Imagine you re-designing your e-commerce website. You have to decide whether the "Buy Item" button should be blue or green. You decide to setup an A/B test, so you build two versions of the item page:

**Page A**which has a blue button;**Page B**which has a green button.

Pages A and B are identical except for the color of the button. You want to quantify the likelihood of a user clicking the "Buy Item" button when she is on page A or on page B. So, you start the experiment by sending each user either to page A or to page B. Each time, you monitor whether she clicked "Buy Item" or not.

**Frequentist vs Bayesian**

One could simply approximate the effectiveness of each page by computing
the **success rate** on the two pages. E.g. if N=1000 users visited page
A, and 50 of them clicked the button, one could say that the likelihood
of clicking the button on page A is 50/1000 \~= 5%. This is the
so-called **Frequentist **approach which envisions the probability in
terms of event frequency. However, the following issues might arise on a
daily basis:

- what if N is small (e.g. N=50)? Can we still be confident by just computing the success rate?
- What if N is different between page A and page B? Let's say that 500 users visited page A and 2000 users visited page B. How can we combine such imbalanced experiments?
- How large should N be to achieve a 90% confidence in my estimates?

We'll now introduce a simple **Bayesian** solution that allows to run
the A/B test and to handle the issues listed above. The code makes use
of PyMC package, and it was
inspired by reading "Bayesian Methods for Hackers" by Cameron
Davidson-Pilon.

**Evaluate Page A**

We'll first show how to evaluate the success rate on page A with a Bayesian approach. The goal is to infer the probability of clicking the "Buy Item" button on page A. We model this probability as a Bernoulli distribution with parameter \(p_A\):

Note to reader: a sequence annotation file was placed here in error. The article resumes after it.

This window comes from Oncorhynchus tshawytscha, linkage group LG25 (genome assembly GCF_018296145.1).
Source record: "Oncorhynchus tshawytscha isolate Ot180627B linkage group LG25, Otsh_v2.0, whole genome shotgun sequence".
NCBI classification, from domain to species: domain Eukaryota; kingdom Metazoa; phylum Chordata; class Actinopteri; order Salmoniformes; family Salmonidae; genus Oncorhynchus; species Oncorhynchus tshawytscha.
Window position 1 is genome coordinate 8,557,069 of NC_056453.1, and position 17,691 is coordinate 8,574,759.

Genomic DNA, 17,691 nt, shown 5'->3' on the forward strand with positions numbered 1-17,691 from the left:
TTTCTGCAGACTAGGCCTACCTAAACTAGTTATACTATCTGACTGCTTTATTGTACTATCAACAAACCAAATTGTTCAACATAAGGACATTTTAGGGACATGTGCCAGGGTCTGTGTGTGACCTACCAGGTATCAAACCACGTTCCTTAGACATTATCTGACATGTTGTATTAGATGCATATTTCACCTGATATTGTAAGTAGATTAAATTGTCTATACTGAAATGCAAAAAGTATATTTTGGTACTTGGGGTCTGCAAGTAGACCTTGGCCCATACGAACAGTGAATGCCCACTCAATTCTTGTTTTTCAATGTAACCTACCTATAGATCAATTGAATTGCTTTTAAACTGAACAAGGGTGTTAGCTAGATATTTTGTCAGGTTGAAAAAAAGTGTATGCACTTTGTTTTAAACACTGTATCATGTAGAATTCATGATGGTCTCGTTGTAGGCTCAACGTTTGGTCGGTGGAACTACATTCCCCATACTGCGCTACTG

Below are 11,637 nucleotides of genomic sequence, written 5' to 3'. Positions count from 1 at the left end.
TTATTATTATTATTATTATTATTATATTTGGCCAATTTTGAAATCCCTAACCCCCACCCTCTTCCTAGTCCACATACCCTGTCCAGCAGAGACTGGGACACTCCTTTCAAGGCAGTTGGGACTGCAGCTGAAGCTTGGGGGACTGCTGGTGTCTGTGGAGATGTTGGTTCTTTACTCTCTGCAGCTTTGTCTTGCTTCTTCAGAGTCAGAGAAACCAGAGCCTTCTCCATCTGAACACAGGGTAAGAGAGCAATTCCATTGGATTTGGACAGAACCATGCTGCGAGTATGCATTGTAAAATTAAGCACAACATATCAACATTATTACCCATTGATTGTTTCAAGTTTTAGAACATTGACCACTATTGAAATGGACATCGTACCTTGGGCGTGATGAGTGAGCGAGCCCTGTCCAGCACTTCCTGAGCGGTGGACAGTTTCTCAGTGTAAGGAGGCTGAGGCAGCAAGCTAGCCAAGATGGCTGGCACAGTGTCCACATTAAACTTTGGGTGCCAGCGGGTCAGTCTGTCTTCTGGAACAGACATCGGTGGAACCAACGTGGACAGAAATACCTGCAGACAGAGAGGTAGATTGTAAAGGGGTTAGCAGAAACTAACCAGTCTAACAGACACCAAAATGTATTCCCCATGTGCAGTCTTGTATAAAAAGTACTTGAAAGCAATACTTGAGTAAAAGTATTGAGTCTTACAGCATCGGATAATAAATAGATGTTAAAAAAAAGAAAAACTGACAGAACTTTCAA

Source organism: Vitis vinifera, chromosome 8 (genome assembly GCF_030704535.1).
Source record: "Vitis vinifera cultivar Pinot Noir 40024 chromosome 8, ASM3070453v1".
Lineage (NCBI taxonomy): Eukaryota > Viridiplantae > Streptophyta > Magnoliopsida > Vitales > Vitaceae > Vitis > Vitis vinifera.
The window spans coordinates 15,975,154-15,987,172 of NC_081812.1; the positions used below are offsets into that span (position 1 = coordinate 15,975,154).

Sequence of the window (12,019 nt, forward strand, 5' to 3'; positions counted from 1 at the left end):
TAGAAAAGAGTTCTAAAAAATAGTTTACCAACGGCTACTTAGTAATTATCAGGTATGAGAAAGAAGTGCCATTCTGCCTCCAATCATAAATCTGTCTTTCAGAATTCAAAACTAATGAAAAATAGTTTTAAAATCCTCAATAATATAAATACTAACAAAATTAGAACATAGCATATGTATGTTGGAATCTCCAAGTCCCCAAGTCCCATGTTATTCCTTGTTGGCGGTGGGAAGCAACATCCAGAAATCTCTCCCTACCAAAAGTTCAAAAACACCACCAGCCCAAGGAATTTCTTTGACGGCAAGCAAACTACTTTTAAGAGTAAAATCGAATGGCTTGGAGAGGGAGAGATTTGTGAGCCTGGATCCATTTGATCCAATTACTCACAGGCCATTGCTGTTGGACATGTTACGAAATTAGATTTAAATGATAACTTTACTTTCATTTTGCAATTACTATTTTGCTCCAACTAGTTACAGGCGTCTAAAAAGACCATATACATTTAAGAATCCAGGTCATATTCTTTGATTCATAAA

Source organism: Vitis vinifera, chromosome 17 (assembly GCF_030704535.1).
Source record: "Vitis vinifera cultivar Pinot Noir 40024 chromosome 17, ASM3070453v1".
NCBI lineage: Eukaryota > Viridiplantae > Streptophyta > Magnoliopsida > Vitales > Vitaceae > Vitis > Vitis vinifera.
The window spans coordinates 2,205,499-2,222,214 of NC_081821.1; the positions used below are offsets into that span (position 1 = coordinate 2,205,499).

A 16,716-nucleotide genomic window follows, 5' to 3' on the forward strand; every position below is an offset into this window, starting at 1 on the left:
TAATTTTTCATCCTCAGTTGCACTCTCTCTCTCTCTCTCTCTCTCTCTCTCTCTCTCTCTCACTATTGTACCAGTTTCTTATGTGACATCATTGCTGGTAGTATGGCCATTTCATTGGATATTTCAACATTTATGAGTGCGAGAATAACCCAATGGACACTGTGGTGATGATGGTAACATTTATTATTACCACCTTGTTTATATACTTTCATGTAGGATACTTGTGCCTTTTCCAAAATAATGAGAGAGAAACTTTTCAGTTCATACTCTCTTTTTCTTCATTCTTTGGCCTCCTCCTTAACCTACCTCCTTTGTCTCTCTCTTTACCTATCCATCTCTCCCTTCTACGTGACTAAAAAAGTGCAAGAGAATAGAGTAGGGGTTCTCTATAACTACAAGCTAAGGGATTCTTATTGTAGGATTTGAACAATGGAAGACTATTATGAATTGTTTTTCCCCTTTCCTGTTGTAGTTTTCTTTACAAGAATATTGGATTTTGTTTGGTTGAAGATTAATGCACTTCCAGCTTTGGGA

So, \(p_A\) is the parameter indicating the probability of clicking the button on page A. This parameter is unknown and the goal of the experiment is to infer it.

```
from pymc import Uniform, rbernoulli, Bernoulli, MCMC
from matplotlib import pyplot as plt
import numpy as np
# true value of p_A (unknown)
p_A_true = 0.05
# number of users visiting page A
N = 1500
occurrences = rbernoulli(p_A_true, N)
print 'Click-BUY:'
print occurrences.sum()
print 'Observed frequency:'
print occurrences.sum() / float(N)
```

In this code, we are simulating a realisation of the experiment where
1000 users visited page A. Here, *occurrences *indicate how many
visitors have actually clicked on the button in this realisation.

The next step consist of defining our prior on the
\(p_A\) parameter. The **prior definition **is the
first step of Bayesian inference and is a way to indicate our prior
belief in the variable.

```
p_A = Uniform('p_A', lower=0, upper=1)
obs = Bernoulli('obs', p_A, value=occurrences, observed=True)
```

In this section, we define the prior of \(p_a\) to be a
uniform distribution. The *obs *variable indicates the Bernoulli
distribution representing the observations of the click events (indeed
governed by the \(p_a\) parameter). The two variables
are assigned to *Uniform* and *Bernoulli* which are stochastic variable
objects part of PyMC. Each variable is associated with a string name
(*p_A * and *obs* in this case). The *obs* variable has the *value *
and the *observed *parameter set because we have observed the
realisations of the experiments.